According to its authors, this study‘s objective was to demonstrate that acupuncture is beneficial for decreasing the risk of ischaemic stroke in patients with rheumatoid arthritis (RA).

The investigation was designed as a propensity score-matched cohort nationwide population-based study. Patients with RA diagnosed between 1 January 1997 and 31 December 2010, through the National Health Insurance Research Database in Taiwan. Patients who were administered acupuncture therapy from the initial date of RA diagnosis to 31 December 2010 were included in the acupuncture cohort. Patients who did not receive acupuncture treatment during the same time interval constituted the no-acupuncture cohort. A Cox regression model was used to adjust for age, sex, comorbidities, and types of drugs used. The researchers compared the subhazard ratios (SHRs) of ischaemic stroke between these two cohorts through competing-risks regression models.

After 1:1 propensity score matching, a total of 23 226 patients with newly diagnosed RA were equally subgrouped into acupuncture cohort or no-acupuncture cohort according to their use of acupuncture. The basic characteristics of these patients were similar. A lower cumulative incidence of ischaemic stroke was found in the acupuncture cohort (log-rank test, p<0.001; immortal time (period from initial diagnosis of RA to index date) 1065 days; mean number of acupuncture visits 9.83. In the end, 341 patients in the acupuncture cohort (5.95 per 1000 person-years) and 605 patients in the no-acupuncture cohort (12.4 per 1000 person-years) experienced ischaemic stroke (adjusted SHR 0.57, 95% CI 0.50 to 0.65). The advantage of lowering ischaemic stroke incidence through acupuncture therapy in RA patients was independent of sex, age, types of drugs used, and comorbidities.

The authors concluded that this study showed the beneficial effect of acupuncture in reducing the incidence of ischaemic stroke in patients with RA.

It seems obvious that the editors of ‘BMJ Open’, the peer reviewers of the study and the authors are unaware of the fact that the objective of such an investigeation is not to to demonstrate that acupuncture is beneficial but to test whether acupuncture is beneficial. Starting a study with the intention to to show that my pet therapy works is akin to saying: “I am intending to mislead you about the value of my intervention”.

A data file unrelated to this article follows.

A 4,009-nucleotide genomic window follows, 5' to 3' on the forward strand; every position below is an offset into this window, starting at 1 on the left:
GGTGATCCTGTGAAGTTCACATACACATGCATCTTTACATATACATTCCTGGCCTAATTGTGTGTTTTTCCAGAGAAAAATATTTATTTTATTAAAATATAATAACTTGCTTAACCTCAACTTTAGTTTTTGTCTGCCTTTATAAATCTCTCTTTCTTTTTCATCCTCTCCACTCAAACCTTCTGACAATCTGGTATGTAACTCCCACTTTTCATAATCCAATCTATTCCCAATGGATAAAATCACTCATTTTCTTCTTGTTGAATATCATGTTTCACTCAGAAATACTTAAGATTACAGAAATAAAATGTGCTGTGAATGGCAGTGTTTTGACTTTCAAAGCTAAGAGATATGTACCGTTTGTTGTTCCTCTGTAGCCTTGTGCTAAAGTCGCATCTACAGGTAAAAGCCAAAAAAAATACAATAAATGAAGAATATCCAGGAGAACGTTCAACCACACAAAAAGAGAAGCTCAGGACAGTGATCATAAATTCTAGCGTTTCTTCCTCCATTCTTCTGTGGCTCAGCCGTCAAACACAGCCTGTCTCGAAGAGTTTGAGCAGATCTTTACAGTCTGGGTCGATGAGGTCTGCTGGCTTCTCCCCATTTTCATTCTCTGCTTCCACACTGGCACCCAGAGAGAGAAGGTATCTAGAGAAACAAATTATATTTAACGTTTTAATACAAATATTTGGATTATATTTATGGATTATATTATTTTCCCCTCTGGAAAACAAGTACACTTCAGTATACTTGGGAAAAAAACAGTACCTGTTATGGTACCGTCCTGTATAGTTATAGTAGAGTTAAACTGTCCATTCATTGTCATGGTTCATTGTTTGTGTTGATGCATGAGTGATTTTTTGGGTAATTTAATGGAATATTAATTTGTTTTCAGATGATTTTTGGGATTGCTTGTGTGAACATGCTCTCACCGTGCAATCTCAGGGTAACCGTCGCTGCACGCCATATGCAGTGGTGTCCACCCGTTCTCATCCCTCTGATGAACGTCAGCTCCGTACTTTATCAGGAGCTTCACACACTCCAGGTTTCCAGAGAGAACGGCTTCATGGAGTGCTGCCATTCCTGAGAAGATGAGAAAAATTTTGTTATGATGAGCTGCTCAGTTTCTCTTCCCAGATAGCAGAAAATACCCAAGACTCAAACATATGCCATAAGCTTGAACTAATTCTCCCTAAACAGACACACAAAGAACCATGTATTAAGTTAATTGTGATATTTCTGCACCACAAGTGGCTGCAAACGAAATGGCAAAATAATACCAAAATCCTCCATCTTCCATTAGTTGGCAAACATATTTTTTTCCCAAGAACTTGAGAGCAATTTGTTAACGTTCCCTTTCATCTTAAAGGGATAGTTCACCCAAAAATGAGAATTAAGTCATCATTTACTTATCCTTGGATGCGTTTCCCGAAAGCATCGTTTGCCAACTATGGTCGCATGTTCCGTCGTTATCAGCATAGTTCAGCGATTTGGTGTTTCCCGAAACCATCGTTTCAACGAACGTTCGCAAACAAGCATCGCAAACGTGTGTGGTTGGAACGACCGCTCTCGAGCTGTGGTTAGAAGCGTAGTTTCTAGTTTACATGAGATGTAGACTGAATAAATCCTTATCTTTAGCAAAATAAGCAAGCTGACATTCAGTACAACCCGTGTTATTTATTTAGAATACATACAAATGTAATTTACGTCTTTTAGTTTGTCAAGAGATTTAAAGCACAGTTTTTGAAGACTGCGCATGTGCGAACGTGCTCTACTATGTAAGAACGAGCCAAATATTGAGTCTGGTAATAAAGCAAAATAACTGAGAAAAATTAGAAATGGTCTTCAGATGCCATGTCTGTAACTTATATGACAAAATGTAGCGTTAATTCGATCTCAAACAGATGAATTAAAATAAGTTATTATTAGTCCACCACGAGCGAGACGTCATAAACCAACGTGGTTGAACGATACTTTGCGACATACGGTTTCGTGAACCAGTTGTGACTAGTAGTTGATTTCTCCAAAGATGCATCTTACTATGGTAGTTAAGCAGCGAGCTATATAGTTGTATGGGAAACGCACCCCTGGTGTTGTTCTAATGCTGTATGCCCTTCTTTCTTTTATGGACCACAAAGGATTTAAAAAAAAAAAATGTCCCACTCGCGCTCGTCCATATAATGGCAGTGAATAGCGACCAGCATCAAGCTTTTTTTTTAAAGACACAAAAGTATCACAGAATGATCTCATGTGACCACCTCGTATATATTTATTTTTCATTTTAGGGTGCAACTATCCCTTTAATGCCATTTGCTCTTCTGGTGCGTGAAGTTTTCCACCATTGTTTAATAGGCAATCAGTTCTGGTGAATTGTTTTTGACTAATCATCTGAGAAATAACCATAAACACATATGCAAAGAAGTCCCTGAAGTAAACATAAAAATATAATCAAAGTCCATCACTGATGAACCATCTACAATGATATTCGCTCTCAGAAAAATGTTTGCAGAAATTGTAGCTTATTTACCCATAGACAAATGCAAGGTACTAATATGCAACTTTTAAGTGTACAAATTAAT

One needs therefore not be surprised that the authors of the present study draw very definitive conclusions, such as “acupuncture therapy is beneficial for ischaemic stroke prevention”. But every 1st year medical or science student should know that correlation is not the same as causation. What the study does, in fact, show is an association between acupuncture and stroke. This association might be due to dozens of factors that the ‘propensity score matching’ could not control. To conclude that the results prove a cause effect relationship is naive bordering on scientific misconduct. I find it most disappointing that such a paper can pass all the hurdles to get published in what pretends to be a respectable journal.

Personally, I intend to use this study as a good example for drawing the wrong conclusions on seemingly rigorous research.



3 Responses to Effect of acupuncture on ischaemic stroke in patients with rheumatoid arthritis: a nationwide propensity score-matched study

  • Statistics is a very complicated matter. Counting the cases is a very tough burden. So hard and so tough that homeopaths until today can’t do it correctly.

    As far as I can see, there was done REAL acupuncture. So there was no real placebo study part, like with sham acupuncture.

    This means that these patients had more treatments than the others. This leaves a wide field of opportunities to “work” on these patients, even if it is a more closer observation, which could lead to other necessary treatments.

  • The study authors have deliberately introduced confirmation bias. The study lacks equipoise. This is unethical, unscientific and unpublishable.
    Proponents of pseudoscience have simple motivations to validate their nonsense: ignorance, belief &/or money; and their ‘research’ should be treated as ‘Fruit of the poisonous trees’ (to borrow a US legal term).

  • This study is being touted in every “update” list of articles in my inbox. It just appeared in ” Practice Update (Elsevier) ” and is listed as having been published in the list going to all Primary Care specialists. I suppose they’re now supposed to sell acupuncture to their patients based on this study in confirmation bias? Well, Elsevier is selling this kind of stuff to pre med and nursing students via their textbooks. So it’s not surprising they push articles like this on the lists of what primary care providers need to be UTD on.

    Would I bet against Elsevier belonging to a corporation that also owns part of a school for acupuncture? The company promotes SCAM in so many of their recommended “must read” studies and “need to know” lists in addition to texts, I just wonder why.

    (Sorry, came late to the party on this one due to R hand being tied up in stitches)

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